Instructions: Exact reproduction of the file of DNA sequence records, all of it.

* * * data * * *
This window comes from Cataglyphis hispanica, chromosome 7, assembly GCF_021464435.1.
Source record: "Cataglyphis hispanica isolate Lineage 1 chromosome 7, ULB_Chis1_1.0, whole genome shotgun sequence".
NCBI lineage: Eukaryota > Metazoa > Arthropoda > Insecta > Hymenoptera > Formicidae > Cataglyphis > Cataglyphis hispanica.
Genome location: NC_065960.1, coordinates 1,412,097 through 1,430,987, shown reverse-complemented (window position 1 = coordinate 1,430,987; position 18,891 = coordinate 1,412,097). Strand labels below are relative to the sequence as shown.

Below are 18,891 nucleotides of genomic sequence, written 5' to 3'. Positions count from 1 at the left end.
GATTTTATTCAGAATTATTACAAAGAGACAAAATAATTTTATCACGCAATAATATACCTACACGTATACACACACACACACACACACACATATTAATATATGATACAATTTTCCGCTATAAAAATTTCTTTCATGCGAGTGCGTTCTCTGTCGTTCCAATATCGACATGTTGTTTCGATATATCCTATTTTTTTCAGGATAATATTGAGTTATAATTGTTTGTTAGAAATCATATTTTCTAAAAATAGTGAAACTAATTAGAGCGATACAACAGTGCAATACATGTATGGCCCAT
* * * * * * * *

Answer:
This window comes from Cataglyphis hispanica, chromosome 7, assembly GCF_021464435.1.
Source record: "Cataglyphis hispanica isolate Lineage 1 chromosome 7, ULB_Chis1_1.0, whole genome shotgun sequence".
NCBI lineage: Eukaryota > Metazoa > Arthropoda > Insecta > Hymenoptera > Formicidae > Cataglyphis > Cataglyphis hispanica.
Genome location: NC_065960.1, coordinates 1,412,097 through 1,430,987, shown reverse-complemented (window position 1 = coordinate 1,430,987; position 18,891 = coordinate 1,412,097). Strand labels below are relative to the sequence as shown.

Below are 18,891 nucleotides of genomic sequence, written 5' to 3'. Positions count from 1 at the left end.
GATTTTATTCAGAATTATTACAAAGAGACAAAATAATTTTATCACGCAATAATATACCTACACGTATACACACACACACACACACACACATATTAATATATGATACAATTTTCCGCTATAAAAATTTCTTTCATGCGAGTGCGTTCTCTGTCGTTCCAATATCGACATGTTGTTTCGATATATCCTATTTTTTTCAGGATAATATTGAGTTATAATTGTTTGTTAGAAATCATATTTTCTAAAAATAGTGAAACTAATTAGAGCGATACAACAGTGCAATACATGTATGGCCCAT